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As humans have come to dominate the earth, the ideal of studying and teaching ecology in pristine ecosystems has become impossible to achieve. Our planet is now a mosaic of ecosystems ranging from the relatively undisturbed to the completely built, with the majority of people living in urban environments. This accessible introduction to the principles of urban ecology provides students with the tools they need to understand these increasingly important urban ecosystems. It builds upon the themes of habitat modification and resource use to demonstrate how multiple ecological processes interact in cities and how human activity initiates chains of unpredictable unintended ecological consequences. Broad principles are supported throughout by detailed examples from around the world and a comprehensive list of readings from the primary literature. Questions, exercises and laboratories at the end of each chapter encourage discussion, hands-on study, active learning, and engagement with the world outside the classroom window.

Urban Ecology

Author: Richard T. T. Forman
Publisher: Cambridge University Press
ISBN: 1107007003
Size: 30.85 MB
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The first richly illustrated worldwide portrayal of urban ecology, tying together organisms, built structures, and the physical environment around cities.

Ecology Of Urban Environments

Author: Kirsten M. Parris
Publisher: John Wiley & Sons
ISBN: 1444332643
Size: 53.26 MB
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Provides an accessible introduction to urban ecology, using established ecological theory to identify generalities in the complexity of urban environments. Examines the bio-physical processes of urbanization and how these influence the dynamics of urban populations, communities and ecosystems Explores the ecology of humans in cities Discusses practical strategies for conserving biodiversity and maintaining ecosystem services in urban environments Includes case studies with questions to improve retention and understanding

Nature All Around Us

Author: Beatrix Beisner
Publisher: University of Chicago Press
ISBN: 0226922758
Size: 63.55 MB
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Presents a guide to the ecology of the urban environment, discussing facts about the various plants and animals that live among city dwellers.

Urban Ecology

Author: John Marzluff
Publisher: Springer Science & Business Media
ISBN: 9780387734125
Size: 30.60 MB
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Urban Ecology is a rapidly growing field of academic and practical significance. Urban ecologists have published several conference proceedings and regularly contribute to the ecological, architectural, planning, and geography literature. However, important papers in the field that set the foundation for the discipline and illustrate modern approaches from a variety of perspectives and regions of the world have not been collected in a single, accessible book. Foundations of Urban Ecology does this by reprinting important European and American publications, filling gaps in the published literature with a few, targeted original works, and translating key works originally published in German. This edited volume will provide students and professionals with a rich background in all facets of urban ecology. The editors emphasize the drivers, patterns, processes and effects of human settlement. The papers they synthesize provide readers with a broad understanding of the local and global aspects of settlement through traditional natural and social science lenses. This interdisciplinary vision gives the reader a comprehensive view of the urban ecosystem by introducing drivers, patterns, processes and effects of human settlements and the relationships between humans and other animals, plants, ecosystem processes, and abiotic conditions. The reader learns how human institutions, health, and preferences influence, and are influenced by, the others members of their shared urban ecosystem.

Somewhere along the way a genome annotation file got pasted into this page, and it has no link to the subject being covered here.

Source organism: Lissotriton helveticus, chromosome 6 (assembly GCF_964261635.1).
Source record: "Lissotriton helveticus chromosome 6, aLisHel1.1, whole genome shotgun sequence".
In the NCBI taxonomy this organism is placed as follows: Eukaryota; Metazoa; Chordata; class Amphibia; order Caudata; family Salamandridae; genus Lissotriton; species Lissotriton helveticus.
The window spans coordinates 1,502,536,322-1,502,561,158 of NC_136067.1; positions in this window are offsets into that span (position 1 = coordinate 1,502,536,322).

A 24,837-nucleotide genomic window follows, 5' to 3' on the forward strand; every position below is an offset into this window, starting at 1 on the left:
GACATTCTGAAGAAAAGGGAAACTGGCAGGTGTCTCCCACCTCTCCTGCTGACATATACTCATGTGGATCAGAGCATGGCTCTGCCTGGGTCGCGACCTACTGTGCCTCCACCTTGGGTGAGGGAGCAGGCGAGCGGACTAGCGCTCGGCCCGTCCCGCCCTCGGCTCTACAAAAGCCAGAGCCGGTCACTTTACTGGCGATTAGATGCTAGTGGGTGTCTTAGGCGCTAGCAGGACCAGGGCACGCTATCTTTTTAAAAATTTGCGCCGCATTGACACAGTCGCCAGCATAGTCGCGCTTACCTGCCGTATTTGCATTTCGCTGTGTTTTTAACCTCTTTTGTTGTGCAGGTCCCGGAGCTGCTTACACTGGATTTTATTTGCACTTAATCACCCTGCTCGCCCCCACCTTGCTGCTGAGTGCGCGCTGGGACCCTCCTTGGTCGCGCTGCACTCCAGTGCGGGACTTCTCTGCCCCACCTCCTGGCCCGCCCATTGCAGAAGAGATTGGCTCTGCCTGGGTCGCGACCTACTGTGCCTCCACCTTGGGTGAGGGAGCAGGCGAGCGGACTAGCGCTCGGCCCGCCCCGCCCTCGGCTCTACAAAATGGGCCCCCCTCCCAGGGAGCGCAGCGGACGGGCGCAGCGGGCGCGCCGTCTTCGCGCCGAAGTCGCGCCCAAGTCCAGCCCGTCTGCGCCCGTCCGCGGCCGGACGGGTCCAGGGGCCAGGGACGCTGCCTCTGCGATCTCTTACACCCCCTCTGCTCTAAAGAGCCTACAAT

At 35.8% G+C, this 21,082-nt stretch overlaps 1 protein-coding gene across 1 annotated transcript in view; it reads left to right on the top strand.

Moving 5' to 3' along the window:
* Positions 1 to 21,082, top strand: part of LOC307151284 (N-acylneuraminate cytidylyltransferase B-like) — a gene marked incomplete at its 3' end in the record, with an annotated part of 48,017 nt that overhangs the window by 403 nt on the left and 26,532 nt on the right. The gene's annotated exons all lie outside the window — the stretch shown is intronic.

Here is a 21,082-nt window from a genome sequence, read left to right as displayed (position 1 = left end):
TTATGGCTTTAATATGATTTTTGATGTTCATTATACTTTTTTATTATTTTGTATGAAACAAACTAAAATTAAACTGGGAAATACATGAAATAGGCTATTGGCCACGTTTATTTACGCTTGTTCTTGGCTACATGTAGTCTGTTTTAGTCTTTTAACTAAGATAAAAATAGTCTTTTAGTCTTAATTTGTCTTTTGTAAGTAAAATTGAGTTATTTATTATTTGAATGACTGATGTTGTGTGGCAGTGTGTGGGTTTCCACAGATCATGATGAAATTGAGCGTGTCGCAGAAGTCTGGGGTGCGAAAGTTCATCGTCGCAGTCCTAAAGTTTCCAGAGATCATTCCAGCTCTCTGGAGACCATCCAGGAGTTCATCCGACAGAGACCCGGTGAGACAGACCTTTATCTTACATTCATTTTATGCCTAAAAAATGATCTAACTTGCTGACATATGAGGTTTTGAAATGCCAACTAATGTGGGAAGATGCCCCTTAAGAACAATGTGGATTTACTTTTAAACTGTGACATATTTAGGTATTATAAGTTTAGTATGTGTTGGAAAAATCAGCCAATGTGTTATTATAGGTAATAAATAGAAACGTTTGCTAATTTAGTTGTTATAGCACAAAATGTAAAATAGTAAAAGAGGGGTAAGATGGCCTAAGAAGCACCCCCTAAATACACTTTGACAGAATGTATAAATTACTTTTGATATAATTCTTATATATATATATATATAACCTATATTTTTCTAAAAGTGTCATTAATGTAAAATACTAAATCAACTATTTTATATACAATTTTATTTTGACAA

The Baltimore School Of Urban Ecology

Author: Mary Cadenasso
Publisher: Yale University Press
ISBN: 0300101139
Size: 17.97 MB
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A leading-edge guide to thinking about and planning for twenty-first-century cities in all their social, political, and ecological complexity "

Urban Biodiversity

Author: Alessandro Ossola
Publisher: Routledge
ISBN: 1315402564
Size: 64.38 MB
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Urban biodiversity is an increasingly popular topic among researchers. Worldwide, thousands of research projects are unravelling how urbanisation impacts the biodiversity of cities and towns, as well as its benefits for people and the environment through ecosystem services. Exciting scientific discoveries are made on a daily basis. However, researchers often lack time and opportunity to communicate these findings to the community and those in charge of managing, planning and designing for urban biodiversity. On the other hand, urban practitioners frequently ask researchers for more comprehensible information and actionable tools to guide their actions. This book is designed to fill this cultural and communicative gap by discussing a selection of topics related to urban biodiversity, as well as its benefits for people and the urban environment. It provides an interdisciplinary overview of scientifically grounded knowledge vital for current and future practitioners in charge of urban biodiversity management, its conservation and integration into urban planning. Topics covered include pests and invasive species, rewilding habitats, the contribution of a diverse urban agriculture to food production, implications for human well-being, and how to engage the public with urban conservation strategies. For the first time, world-leading researchers from five continents convene to offer a global interdisciplinary perspective on urban biodiversity narrated with a simple but rigorous language. This book synthesizes research at a level suitable for both students and professionals working in nature conservation and urban planning and management.